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Late Maj. Gen. Irefin Was The Commander Of Oyigbo IPOB Massacre

by on December 11, 2020
 

By Adejumo Enock

Late Major Gen. Olubunmi Irefi from Okun community Kogi state, has been linked to the massacre of outlawed IPOB members in Oyigbo Rivers State which is also known as Obigbo.

Late Irefin died on Friday in Abuja out of medical complications linked to Corona Virus.

Oyigbo (also Obigbo) is a town 30 kilometers from the port city of Port Harcourt and a Local Government Area of Rivers State, Nigeria. It is a satellite town of Port Harcourt.

A source that does not want his name mentioned alleged that Major General Irefin who until his death was the General Officer Commanding 6th Division Port Harcourt, was directed by the Rivers State governor, Nyesom Wike to massacre IPOB members in Oyigbo.

He further stated that his death was a vengeance from God for the killing of innocent members of the sect.

He said, “General Officer Commanding (Goc)6 Division , Port-Harcourt, Major Gen Olubunmi Irefin, whom Nwike ordered to command the Killings at Obi-Igbo is dead.
Vengeance, vengeance, vengeance. God of Karma never sleeps”.

Also in his comment, Nelson Row said, “Am not saying anything than let God fight for the innocent Igbo blood waisted by Wike, his cohorts and everyone involved in the massacre in Obigbo”.

However, there have been claims that the crisis in Rivers is largely between men of the Nigerian Army and members of the proscribed Indigenous People of Biafra (IPOB).

IPOB members in the state were said to have played a role in the violence that engulfed the state during the recent EndSARS protest, as they allegedly killed soldiers, police officers and burnt police stations.

On Friday, October 30, 2020, Governor Wike accused IPOB members of killing six soldiers and four police officers during the EndSARS protest in the state.

The governor said the protest against police brutality was peaceful until IPOB members took the laws into their hands.

He said, “I don’t support criminality. IPOB killed six army officers, four policemen, burnt police stations and court buildings.”

Premium Times had in an earlier report, described what happened in Obi Igbo as the moving story of how the Nigerian Army inflicted war-grade assault on the Oyigbo community in Rivers, killing many residents, and injuring many others, another case of gross human rights violations.

The media organisation reported that the killer soldiers launched out on a vengeful mission after mobs, whom the authorities alleged were members of the Indigenous People of Biafra (IPOB), an Igbo separatist group, killed some security personnel.

I went further to state that as fully-loaded military trucks rolled into the town, soldiers, armed to the teeth, jumped down in combat fashion, then took strategic positions on the streets of Oyigbo, also called Obigbo and began the carnage.

The official narrative provided by authorities was that the troops were deployed to the town to fish out separatists who murdered soldiers and police officers. Authorities also said the soldiers were there to recover stolen arms.

The soldiers took vengeance on defenceless people in what ranks among the cruellest use of excessive force against unarmed civilians in the country’s history. The carnage at Oyigbo is comparable, in its execution, to the massacres in Odi (1999) and Zaki Biam (2001), under former President Olusegun Obasanjo; and Zaria(2015), under incumbent President Muhammadu Buhari. Both leaders were military dictators before becoming democratically elected presidents.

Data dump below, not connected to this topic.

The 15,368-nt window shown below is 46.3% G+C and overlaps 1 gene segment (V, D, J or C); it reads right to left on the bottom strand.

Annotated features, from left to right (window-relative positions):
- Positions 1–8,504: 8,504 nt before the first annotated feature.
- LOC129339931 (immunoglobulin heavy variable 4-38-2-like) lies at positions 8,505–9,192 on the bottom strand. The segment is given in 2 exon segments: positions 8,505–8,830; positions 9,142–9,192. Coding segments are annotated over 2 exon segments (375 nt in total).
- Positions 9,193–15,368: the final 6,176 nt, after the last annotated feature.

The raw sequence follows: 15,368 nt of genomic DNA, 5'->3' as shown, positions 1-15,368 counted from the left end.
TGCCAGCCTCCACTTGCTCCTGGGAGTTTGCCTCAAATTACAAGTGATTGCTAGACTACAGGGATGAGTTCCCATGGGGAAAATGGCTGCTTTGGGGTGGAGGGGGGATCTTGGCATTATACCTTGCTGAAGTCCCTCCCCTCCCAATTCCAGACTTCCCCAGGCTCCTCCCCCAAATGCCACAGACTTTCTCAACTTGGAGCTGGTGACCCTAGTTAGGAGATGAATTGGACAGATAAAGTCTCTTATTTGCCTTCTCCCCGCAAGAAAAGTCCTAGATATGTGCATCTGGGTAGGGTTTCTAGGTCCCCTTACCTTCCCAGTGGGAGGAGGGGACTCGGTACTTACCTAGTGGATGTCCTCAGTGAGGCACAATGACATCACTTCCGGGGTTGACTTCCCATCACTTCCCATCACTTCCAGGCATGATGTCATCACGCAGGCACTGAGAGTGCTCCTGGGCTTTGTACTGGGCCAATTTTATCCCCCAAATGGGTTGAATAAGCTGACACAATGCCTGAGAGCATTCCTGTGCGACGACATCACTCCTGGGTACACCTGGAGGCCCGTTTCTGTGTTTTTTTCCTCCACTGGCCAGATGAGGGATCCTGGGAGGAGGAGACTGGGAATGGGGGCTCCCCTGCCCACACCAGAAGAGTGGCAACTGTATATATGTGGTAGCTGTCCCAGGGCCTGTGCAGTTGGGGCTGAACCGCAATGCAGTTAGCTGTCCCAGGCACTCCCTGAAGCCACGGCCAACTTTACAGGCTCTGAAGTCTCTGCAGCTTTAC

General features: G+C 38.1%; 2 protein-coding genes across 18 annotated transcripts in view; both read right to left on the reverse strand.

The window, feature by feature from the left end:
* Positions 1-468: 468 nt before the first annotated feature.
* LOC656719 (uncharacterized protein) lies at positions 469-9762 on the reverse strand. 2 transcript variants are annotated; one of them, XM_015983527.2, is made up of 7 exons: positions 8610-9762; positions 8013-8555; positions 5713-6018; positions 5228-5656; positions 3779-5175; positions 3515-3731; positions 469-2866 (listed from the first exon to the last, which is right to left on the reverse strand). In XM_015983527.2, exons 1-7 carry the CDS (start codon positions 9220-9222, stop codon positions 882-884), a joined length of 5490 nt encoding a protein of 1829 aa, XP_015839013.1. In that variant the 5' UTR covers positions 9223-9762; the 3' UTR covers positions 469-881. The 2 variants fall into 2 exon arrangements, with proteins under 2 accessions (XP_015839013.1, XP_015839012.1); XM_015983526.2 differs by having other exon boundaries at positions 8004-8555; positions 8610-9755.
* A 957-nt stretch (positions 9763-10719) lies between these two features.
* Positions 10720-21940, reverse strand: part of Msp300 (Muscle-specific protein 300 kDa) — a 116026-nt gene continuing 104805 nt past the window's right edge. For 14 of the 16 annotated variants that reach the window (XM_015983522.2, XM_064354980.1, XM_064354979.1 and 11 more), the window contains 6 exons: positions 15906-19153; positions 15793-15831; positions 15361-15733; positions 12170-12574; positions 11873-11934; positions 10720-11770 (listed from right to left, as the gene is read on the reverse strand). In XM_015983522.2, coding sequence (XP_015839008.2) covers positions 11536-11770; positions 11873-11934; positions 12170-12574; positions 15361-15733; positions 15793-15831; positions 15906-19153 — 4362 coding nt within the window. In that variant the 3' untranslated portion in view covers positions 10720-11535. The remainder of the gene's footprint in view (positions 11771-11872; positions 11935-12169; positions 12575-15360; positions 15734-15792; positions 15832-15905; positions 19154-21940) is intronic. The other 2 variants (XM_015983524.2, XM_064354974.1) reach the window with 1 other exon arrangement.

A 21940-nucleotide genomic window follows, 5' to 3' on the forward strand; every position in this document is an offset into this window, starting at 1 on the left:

For several days between the last week of October and November 3, soldiers, day and night, fired bullets around Oyigbo, indiscriminately targeting unarmed civilians, several of whom were either killed or injured, multiple witnesses, among them rescuers of victims, said. They planted fears in the community and triggered forced displacements, with residents fleeing westwards to Port Harcourt, the Rivers State capital, or eastwards to neighbouring Imo and Abia States.

But Kogi State Government has said that it will rename a school to immortalise the late Major. General John Olu Irefin who died of COVID-19 Complications.

Commissioner for information and Communications, Kingsley Fanwo in a statement described the death of the Major General as “heart-rending”.

The Commissioner said as a mark of honour, Kogi State Government has decided to rename the Government Science Secondary School in Kabba area after the dead Irefin.

According to the statement, “The Governor, Government and people of Kogi State regret the demise of an outstanding Army Officer who hailed from the State, Late Gen. Olubunmi Irefin”.

The statement further reads, “The late Army General who was the GOC, 6 Div. recently gave his late mum a befitting last honor. For him to die a few weeks after burying his mother is heart rendering.

“Like many outstanding Generals Kogi has produced, the Late Gen. Irefin was a chemistry of brilliance, bravery, courage and inalienable loyalty to the Nigerian nation.

Kogi Government in the statement added that, “For years, he defended Nigeria as a committed Army Officer and also the integrity of the Army. Nigeria has lost a Greenheart-fighter who gave all to his nation and her people.

Furthermore, “The Late General Olubunmi Irefin was not just a brave soldier; but also an accomplished scholar of repute. To this end, the Kogi State Government shall be putting in place, modalities to rename the Government Science Secondary School, Okedayo as Olu Irefin Science Secondary School, Okedayo”. The statement reads

“This is to inspire a new generation of Kogi youth to embrace hard work and excellence”. he stated.

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